National Solar Radiation Data Base User's Manual (1961-1990)

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8.0 Data Base Quality

Part 2: How the Data Base was Produced

9.0 The Production Process

NREL has maintained a detailed record of the processes used in producing the data base. This record will be documented in a permanent archive of the entire data base production. Here we only mention those aspects of production that affected the quality of the products.

9.1 Verification and Validation

Approximately half of the data base software development time was devoted to software testing. We used two fundamental concepts while testing: verification and validation. Verification determined if the software meets specifications; validation determined if specifications were correct. For the most part, validation was performed during the R & D part of the project and is reported in Volume 2 of the data base documentation.

Our software testing strategy employed conventional techniques, such as functional testing and logic analysis. Much of the initial processing in the data base production involved relatively simple data transfer or units conversion. These processes also involved decoding data from the source format and encoding for our data structures. Because of the complexity of some source data formats, automation of testing was difficult.

During functional testing, verification of the process was accomplished by comparing the output with that predicted from the input. The completeness of the verification, however, hinged on the proper selection of input. Our test data sets were usually divided into two categories:

Most of the initial inspection of input and output values was done by hand from printouts of test files. However, when problems were found and changes to the software were made, we verified the change by creating a new file of output values from the same input values, followed by an automated file comparison. This comparison (the "DIFFERENCE" command in VAX/VMS) outputs only the differences between the two files. This helped us verify not only that the desired change was made, but that no unwanted side effects occurred.

9.2 Production Control and Monitoring

To produce a data base of 30 gigabytes, involving numerous processes and a variety of input data sources, some method was needed to track the production progress. We tracked progress through four tracking mechanisms: (1) Project Status Log, (2) Production Status (ProStat) Data Base, (3) File Status Log, (4) Process ID File.

Figure 9-1 gives an overview of these process and control mechanisms. The value of these process control procedures lies primarily in the detailed permanent record they provide of the data base production procedures and processes. Should questions arise regarding any of the data in the data base, these files will allow an exact determination of the processes used to arrive at specific data for any location and time. Furthermore, this information will be invaluable as a starting point for future upgrades of the data base.

9.2.1 The Project Status Log

This log aided the production team in tracking the data as they were processed. The values in this log indicated the number of hours that each element existed in any number of predefined production states. The states of production, for example, might represent that the datum was missing or had been interpolated.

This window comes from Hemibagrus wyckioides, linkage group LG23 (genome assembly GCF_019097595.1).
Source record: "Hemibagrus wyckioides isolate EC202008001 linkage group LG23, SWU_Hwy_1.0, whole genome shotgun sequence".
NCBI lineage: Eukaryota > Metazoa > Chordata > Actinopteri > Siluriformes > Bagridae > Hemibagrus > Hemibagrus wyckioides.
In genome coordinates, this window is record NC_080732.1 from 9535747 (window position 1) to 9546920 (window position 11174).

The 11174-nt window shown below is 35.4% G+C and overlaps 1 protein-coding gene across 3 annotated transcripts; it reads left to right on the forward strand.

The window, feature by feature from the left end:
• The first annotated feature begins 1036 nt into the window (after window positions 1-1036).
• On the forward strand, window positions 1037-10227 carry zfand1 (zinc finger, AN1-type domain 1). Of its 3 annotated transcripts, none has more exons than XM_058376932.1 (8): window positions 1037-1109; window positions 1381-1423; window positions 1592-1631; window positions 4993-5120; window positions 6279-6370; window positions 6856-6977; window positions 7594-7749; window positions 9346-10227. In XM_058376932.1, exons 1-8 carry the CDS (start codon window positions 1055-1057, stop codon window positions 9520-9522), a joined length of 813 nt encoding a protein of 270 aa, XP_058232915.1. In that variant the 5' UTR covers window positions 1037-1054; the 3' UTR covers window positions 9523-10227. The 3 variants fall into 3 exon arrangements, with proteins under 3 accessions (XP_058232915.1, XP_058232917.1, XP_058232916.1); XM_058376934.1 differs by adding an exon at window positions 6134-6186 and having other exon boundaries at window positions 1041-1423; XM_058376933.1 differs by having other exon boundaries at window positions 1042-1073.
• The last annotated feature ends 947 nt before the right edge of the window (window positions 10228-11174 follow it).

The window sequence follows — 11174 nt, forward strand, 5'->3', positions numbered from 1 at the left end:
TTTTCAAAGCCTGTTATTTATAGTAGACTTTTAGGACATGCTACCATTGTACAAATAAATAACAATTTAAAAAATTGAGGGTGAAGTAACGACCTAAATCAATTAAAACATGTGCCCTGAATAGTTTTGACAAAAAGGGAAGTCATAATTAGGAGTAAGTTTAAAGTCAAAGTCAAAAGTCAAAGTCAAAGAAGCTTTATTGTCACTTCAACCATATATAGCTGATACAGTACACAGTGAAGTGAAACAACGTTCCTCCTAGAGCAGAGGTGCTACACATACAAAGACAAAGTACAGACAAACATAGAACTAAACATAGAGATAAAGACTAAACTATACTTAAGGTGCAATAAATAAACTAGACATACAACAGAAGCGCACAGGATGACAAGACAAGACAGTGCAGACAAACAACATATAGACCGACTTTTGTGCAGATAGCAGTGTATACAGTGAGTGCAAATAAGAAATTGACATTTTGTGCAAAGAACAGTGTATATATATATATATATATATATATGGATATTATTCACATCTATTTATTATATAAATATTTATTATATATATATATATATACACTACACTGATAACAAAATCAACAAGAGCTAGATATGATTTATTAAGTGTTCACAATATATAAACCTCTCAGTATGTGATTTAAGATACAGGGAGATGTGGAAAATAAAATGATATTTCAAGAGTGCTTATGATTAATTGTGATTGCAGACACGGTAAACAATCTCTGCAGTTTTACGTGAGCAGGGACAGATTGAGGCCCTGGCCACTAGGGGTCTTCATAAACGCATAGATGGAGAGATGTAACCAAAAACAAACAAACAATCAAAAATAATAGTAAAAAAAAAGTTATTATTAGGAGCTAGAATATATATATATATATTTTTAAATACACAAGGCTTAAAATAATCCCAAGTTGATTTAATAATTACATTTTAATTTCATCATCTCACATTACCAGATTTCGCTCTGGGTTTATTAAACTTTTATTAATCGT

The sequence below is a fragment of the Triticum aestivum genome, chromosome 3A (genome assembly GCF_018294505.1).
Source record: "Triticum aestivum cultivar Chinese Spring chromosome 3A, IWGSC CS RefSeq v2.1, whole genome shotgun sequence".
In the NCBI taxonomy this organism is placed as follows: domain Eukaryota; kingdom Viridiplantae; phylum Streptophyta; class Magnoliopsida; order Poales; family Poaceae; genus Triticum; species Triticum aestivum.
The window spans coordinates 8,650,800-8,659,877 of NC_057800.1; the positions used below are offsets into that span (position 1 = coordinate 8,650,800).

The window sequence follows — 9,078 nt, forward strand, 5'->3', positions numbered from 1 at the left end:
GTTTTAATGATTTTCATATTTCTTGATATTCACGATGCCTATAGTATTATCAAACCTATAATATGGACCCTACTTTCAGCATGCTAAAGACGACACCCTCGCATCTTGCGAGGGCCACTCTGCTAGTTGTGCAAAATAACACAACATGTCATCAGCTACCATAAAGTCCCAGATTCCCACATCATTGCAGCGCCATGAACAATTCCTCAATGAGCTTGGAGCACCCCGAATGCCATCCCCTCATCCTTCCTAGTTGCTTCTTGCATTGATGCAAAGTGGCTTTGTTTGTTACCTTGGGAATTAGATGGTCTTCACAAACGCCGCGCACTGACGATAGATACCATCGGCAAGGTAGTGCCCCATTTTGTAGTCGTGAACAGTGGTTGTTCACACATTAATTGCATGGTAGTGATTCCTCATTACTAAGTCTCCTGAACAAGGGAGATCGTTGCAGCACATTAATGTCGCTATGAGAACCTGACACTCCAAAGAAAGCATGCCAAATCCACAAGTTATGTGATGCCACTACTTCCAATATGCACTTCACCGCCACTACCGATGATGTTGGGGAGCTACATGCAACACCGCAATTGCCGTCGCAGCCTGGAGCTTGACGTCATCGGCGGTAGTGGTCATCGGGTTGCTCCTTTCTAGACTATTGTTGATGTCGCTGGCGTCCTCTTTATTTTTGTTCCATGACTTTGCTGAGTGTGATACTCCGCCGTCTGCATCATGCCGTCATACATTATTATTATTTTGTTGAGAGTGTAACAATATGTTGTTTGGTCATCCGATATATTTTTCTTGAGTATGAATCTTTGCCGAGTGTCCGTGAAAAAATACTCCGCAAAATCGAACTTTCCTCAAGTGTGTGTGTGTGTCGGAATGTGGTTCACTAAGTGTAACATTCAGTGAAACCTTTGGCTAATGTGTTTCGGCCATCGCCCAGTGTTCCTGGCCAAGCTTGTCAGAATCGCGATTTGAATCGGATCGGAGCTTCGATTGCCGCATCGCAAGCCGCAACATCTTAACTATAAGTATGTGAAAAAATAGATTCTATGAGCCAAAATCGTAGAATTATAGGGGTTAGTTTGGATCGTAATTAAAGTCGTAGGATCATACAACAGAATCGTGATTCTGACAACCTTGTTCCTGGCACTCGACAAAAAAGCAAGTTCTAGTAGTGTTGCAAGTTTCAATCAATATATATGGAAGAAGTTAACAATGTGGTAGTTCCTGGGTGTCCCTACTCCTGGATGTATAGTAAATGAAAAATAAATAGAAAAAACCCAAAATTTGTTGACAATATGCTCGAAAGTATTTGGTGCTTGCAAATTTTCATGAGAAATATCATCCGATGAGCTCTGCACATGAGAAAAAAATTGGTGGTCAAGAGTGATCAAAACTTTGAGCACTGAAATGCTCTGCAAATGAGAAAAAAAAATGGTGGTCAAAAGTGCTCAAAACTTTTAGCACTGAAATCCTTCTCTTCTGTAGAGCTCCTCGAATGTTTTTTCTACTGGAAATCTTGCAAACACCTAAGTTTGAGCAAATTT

The state of each element was stored in the same record as the data, and the Project Status Log was automatically updated by library routines that were invoked each time data were written to a data base file. Knowing that the production states followed a clear path from beginning to end, this log allowed the production team to verify that all data had been moved from state to state as expected.

9.2.2 The Production Status (ProStat) Data Base

This data base, which was formed from the Project Status Log, held information about the status of each site/year/element that helped project leaders make management decisions. Several status codes were devised to indicate the progress of production. A code was assigned only if all hours for that site/year/variable met the criteria for that code. This data base reduced the probability of overlooking a few hours of data that could not be processed using normal procedures.

9.2.3 The File Status Log

This log aided the production team in keeping track of which processes had been applied to which files and where the files were located. Media transfer software supervised the movement of data between on-line disk to laser disk or tape and recorded the movement in the File Status Log via temporary File Status Update files. The File Status Log held the date on which each file was most recently modified and the file's current location, i.e., a tape or disk number.

9.2.4 Process ID File

A critical part of production control was the Process ID File. This file held an enumerated list of all processes authorized by the production team. The library routine that wrote to a binary file required that the calling program have a process authorization number; thus, a binary file could be written only if that authorization number resided in the Process ID File. Each time a binary file was modified by a process, the process ID number was written to a File Status Update file for that site-year. The File Status Log was updated from these update files nightly. Note that even if a process was changed, such as for a bug fix or enhancement, it was considered a new process with a new process ID and description in the process ID file.

10.0 Known Imperfections within the NSRDB

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